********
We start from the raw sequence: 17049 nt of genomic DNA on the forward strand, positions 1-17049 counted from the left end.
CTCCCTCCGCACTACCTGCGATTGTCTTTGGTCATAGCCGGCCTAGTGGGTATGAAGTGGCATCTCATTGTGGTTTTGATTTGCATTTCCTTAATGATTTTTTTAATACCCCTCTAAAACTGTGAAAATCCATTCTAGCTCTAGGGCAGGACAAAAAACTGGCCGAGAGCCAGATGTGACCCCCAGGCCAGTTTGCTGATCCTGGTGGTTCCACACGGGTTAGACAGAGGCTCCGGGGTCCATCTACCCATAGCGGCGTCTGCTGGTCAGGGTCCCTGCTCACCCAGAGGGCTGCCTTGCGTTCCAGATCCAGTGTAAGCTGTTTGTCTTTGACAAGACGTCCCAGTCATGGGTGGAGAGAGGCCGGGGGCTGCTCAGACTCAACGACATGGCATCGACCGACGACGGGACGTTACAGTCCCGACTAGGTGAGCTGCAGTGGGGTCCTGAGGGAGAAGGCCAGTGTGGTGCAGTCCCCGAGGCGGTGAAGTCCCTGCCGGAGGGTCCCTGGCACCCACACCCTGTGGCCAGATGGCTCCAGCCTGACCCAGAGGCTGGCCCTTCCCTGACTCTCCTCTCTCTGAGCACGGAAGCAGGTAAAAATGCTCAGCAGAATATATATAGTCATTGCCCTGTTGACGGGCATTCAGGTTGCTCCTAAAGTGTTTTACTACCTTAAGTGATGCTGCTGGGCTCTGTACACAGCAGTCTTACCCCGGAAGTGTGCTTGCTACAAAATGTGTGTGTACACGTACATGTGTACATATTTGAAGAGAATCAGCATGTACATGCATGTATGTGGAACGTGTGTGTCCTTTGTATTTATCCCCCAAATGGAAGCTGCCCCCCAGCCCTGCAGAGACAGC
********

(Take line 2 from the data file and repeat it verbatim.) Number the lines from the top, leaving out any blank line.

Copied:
CTCCCTCCGCACTACCTGCGATTGTCTTTGGTCATAGCCGGCCTAGTGGGTATGAAGTGGCATCTCATTGTGGTTTTGATTTGCATTTCCTTAATGATTTTTTTAATACCCCTCTAAAACTGTGAAAATCCATTCTAGCTCTAGGGCAGGACAAAAAACTGGCCGAGAGCCAGATGTGACCCCCAGGCCAGTTTGCTGATCCTGGTGGTTCCACACGGGTTAGACAGAGGCTCCGGGGTCCATCTACCCATAGCGGCGTCTGCTGGTCAGGGTCCCTGCTCACCCAGAGGGCTGCCTTGCGTTCCAGATCCAGTGTAAGCTGTTTGTCTTTGACAAGACGTCCCAGTCATGGGTGGAGAGAGGCCGGGGGCTGCTCAGACTCAACGACATGGCATCGACCGACGACGGGACGTTACAGTCCCGACTAGGTGAGCTGCAGTGGGGTCCTGAGGGAGAAGGCCAGTGTGGTGCAGTCCCCGAGGCGGTGAAGTCCCTGCCGGAGGGTCCCTGGCACCCACACCCTGTGGCCAGATGGCTCCAGCCTGACCCAGAGGCTGGCCCTTCCCTGACTCTCCTCTCTCTGAGCACGGAAGCAGGTAAAAATGCTCAGCAGAATATATATAGTCATTGCCCTGTTGACGGGCATTCAGGTTGCTCCTAAAGTGTTTTACTACCTTAAGTGATGCTGCTGGGCTCTGTACACAGCAGTCTTACCCCGGAAGTGTGCTTGCTACAAAATGTGTGTGTACACGTACATGTGTACATATTTGAAGAGAATCAGCATGTACATGCATGTATGTGGAACGTGTGTGTCCTTTGTATTTATCCCCCAAATGGAAGCTGCCCCCCAGCCCTGCAGAGACAGC